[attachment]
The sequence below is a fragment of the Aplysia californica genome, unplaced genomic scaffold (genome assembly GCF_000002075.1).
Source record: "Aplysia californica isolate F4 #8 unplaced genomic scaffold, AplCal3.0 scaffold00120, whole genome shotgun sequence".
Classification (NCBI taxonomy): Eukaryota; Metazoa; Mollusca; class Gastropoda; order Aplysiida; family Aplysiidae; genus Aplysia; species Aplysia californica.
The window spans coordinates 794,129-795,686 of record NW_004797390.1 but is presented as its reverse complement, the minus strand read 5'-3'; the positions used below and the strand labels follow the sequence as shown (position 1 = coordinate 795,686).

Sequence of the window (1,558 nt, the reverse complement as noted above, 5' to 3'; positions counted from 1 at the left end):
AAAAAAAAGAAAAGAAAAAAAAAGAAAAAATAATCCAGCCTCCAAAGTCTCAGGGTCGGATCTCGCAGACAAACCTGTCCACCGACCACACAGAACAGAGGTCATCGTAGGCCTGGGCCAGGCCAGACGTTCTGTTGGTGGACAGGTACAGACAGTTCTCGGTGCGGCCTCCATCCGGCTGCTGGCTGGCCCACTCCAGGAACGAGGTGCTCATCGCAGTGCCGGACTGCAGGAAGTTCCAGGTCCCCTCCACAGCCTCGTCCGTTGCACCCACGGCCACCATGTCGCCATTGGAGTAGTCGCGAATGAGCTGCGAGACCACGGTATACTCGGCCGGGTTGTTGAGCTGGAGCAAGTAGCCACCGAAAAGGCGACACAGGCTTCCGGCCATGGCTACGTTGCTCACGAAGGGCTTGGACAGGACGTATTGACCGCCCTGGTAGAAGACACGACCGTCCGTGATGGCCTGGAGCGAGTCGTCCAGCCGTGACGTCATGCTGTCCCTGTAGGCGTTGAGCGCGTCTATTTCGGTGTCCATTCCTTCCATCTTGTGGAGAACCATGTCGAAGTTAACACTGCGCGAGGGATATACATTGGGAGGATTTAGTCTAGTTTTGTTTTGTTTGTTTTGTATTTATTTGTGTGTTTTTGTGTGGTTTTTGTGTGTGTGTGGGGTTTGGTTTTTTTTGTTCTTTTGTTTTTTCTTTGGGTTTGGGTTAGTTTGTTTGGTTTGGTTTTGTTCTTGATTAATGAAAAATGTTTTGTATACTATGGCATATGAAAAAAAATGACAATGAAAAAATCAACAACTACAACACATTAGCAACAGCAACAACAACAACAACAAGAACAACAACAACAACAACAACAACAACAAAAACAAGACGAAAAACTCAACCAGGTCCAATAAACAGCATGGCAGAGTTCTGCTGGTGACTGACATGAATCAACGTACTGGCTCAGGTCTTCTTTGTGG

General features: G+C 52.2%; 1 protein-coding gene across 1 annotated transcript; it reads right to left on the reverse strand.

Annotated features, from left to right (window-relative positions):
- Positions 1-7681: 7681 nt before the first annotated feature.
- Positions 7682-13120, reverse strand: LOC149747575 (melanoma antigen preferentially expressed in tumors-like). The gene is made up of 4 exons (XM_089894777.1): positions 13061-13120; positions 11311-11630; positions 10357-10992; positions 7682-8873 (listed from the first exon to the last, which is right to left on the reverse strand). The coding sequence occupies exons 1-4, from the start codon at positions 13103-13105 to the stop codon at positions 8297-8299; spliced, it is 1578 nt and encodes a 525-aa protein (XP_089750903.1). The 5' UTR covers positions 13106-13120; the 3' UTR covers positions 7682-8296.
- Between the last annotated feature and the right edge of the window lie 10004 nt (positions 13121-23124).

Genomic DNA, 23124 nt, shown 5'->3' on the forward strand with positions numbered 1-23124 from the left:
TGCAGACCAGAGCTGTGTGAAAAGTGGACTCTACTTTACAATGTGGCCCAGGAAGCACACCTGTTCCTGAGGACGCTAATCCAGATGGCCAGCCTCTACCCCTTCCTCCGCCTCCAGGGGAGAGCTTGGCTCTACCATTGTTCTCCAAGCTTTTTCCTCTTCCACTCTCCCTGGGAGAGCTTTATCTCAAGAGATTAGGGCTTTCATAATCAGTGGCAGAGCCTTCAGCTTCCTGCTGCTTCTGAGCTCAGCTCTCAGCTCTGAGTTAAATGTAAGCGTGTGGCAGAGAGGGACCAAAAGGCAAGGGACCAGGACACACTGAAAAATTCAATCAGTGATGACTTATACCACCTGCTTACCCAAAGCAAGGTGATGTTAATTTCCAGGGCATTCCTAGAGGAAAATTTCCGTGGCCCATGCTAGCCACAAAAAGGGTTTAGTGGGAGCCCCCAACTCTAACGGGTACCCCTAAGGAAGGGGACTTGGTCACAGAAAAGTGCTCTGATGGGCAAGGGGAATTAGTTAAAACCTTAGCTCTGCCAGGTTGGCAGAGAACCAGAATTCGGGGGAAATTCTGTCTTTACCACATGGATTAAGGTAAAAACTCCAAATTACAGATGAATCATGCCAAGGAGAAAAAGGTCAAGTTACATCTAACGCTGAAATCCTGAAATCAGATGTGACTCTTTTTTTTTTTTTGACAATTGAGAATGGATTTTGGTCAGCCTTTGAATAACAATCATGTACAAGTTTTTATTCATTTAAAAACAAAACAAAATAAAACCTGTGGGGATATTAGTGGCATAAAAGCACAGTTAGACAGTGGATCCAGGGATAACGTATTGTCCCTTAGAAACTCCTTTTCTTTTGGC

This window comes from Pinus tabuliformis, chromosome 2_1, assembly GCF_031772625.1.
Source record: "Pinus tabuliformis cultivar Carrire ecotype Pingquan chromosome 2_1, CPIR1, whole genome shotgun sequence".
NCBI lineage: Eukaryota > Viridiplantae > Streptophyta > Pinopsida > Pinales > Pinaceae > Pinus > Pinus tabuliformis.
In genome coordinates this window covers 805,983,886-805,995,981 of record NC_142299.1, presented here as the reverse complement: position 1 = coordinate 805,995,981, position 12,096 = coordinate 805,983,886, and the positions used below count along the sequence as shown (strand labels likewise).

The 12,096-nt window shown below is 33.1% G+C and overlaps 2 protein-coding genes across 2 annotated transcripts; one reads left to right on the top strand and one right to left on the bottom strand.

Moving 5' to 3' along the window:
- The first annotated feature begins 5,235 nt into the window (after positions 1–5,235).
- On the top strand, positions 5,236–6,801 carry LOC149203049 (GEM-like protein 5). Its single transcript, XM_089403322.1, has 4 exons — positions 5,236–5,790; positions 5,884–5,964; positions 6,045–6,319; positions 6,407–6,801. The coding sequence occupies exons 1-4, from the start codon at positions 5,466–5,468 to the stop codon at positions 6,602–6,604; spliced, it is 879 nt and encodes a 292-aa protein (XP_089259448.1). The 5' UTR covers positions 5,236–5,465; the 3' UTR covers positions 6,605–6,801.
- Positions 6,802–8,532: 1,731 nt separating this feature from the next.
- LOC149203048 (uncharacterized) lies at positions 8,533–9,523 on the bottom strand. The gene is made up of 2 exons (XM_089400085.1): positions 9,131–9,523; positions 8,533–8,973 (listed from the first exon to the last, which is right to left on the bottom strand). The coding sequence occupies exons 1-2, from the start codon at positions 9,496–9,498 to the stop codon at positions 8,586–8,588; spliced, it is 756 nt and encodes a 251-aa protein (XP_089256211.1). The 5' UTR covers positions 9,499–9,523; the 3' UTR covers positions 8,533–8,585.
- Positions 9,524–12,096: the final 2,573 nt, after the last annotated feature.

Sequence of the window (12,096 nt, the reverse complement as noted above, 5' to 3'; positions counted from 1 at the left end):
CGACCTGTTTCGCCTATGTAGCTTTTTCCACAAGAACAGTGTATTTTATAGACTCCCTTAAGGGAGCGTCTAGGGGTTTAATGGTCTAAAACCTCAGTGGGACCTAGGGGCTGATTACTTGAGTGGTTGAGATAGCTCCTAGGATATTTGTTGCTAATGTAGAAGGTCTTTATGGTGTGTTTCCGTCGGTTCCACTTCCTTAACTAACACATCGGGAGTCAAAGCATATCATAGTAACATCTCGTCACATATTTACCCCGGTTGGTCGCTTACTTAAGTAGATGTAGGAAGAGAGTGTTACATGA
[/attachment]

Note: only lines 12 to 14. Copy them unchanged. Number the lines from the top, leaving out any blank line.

Genomic DNA, 23124 nt, shown 5'->3' on the forward strand with positions numbered 1-23124 from the left:
TGCAGACCAGAGCTGTGTGAAAAGTGGACTCTACTTTACAATGTGGCCCAGGAAGCACACCTGTTCCTGAGGACGCTAATCCAGATGGCCAGCCTCTACCCCTTCCTCCGCCTCCAGGGGAGAGCTTGGCTCTACCATTGTTCTCCAAGCTTTTTCCTCTTCCACTCTCCCTGGGAGAGCTTTATCTCAAGAGATTAGGGCTTTCATAATCAGTGGCAGAGCCTTCAGCTTCCTGCTGCTTCTGAGCTCAGCTCTCAGCTCTGAGTTAAATGTAAGCGTGTGGCAGAGAGGGACCAAAAGGCAAGGGACCAGGACACACTGAAAAATTCAATCAGTGATGACTTATACCACCTGCTTACCCAAAGCAAGGTGATGTTAATTTCCAGGGCATTCCTAGAGGAAAATTTCCGTGGCCCATGCTAGCCACAAAAAGGGTTTAGTGGGAGCCCCCAACTCTAACGGGTACCCCTAAGGAAGGGGACTTGGTCACAGAAAAGTGCTCTGATGGGCAAGGGGAATTAGTTAAAACCTTAGCTCTGCCAGGTTGGCAGAGAACCAGAATTCGGGGGAAATTCTGTCTTTACCACATGGATTAAGGTAAAAACTCCAAATTACAGATGAATCATGCCAAGGAGAAAAAGGTCAAGTTACATCTAACGCTGAAATCCTGAAATCAGATGTGACTCTTTTTTTTTTTTTGACAATTGAGAATGGATTTTGGTCAGCCTTTGAATAACAATCATGTACAAGTTTTTATTCATTTAAAAACAAAACAAAATAAAACCTGTGGGGATATTAGTGGCATAAAAGCACAGTTAGACAGTGGATCCAGGGATAACGTATTGTCCCTTAGAAACTCCTTTTCTTTTGGC

This window comes from Pinus tabuliformis, chromosome 2_1, assembly GCF_031772625.1.